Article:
Written by Savannah Hostetter – Program Advisor, the Engalitcheff Institute on Comparative Political and Economic Systems
Networking is an important skill for every young professional to master. I prefer to think of networking as relationship building. There’s an art to it, here’s how it works:
Step 1) The First Impression: You will attend events filled with professionals eligible to help you in your career. From the moment you walk in the door, you want to make a good impression.
A firm handshake, proper eye contact, and a clean, appropriate appearance are the necessary keys to starting a good conversation.
Once the conversation begins, listen, participate and ask a couple of questions. If the person’s interests start to align with your passions, keep the conversation going. Talking too much or only about yourself (especially your resume) can be off-putting. As a popular quote goes, “It is better for people to think you are a fool than to open your mouth and remove all doubt.” Be Smart. Be Real. Be Likeable.
Step 2) The Connection: At the end of an engaging conversation, ask for his or her business card. It is better to get the contact information of one person you are genuinely interested in than to meet as many people as possible. It’s the old quality over quantity principle.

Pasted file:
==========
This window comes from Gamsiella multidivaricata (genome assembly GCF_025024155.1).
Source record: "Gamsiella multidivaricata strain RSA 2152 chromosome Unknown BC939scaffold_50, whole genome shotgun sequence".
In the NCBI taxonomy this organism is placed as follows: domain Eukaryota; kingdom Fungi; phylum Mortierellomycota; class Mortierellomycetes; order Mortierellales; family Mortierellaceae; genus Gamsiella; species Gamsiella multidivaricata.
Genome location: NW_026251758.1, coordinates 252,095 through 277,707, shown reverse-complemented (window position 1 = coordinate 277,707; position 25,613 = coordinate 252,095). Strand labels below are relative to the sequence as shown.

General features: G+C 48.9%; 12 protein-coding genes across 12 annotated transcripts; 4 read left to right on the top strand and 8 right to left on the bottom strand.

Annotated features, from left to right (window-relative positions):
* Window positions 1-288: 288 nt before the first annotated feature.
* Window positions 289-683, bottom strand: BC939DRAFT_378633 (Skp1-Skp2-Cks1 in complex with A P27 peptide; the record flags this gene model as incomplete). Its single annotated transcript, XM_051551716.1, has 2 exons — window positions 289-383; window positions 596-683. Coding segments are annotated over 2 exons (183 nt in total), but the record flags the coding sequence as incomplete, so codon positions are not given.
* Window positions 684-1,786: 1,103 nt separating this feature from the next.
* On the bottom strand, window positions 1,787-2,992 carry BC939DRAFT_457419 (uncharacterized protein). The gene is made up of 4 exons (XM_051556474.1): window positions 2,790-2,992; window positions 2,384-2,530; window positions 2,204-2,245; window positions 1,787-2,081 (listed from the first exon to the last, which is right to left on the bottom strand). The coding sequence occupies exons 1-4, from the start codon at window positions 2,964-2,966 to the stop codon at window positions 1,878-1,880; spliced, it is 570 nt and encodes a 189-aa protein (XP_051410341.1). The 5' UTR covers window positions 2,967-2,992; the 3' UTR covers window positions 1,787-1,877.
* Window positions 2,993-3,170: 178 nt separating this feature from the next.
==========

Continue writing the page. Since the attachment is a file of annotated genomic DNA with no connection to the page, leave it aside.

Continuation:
Remember, networking isn’t a competition. Too many interns make the mistake of handing out business cards like Halloween candy.
Be memorable (in a good way) and make an authentic connection.
Step 3) The Follow Up: As the intern, it is your responsibility to initiate the second conversation. You must continue the professional relationship. Send a quick follow up email containing “Hello John, It was a pleasure meeting you at the Press Club luncheon on Friday. I thoroughly enjoyed our conversation about the impact of higher education on a person’s financial decisions…..” Request to meet again. Offering to buy the person a cup of coffee is typically a safe bet.
Step 4) Making It Real: Last but not least, when it comes to networking, it is important to never view people as simply a means to an end. Instead, view people as people. Yes, some individuals might be able to help you land your dream job. However, network with people who can help you in the greater scheme of life. Connect with professionals who genuinely care about what you are passionate about.
Make friends rather than contacts.
Jane Austin states, “There is nothing I would not do for those who are really my friends. I have no notion of loving people by halves, it is not my nature.” In the end, if the new relationship you’ve built leads to a job, that’s awesome. If not, you’ve gained a friend and more than likely learned something new all while mastering the art of networking along the way.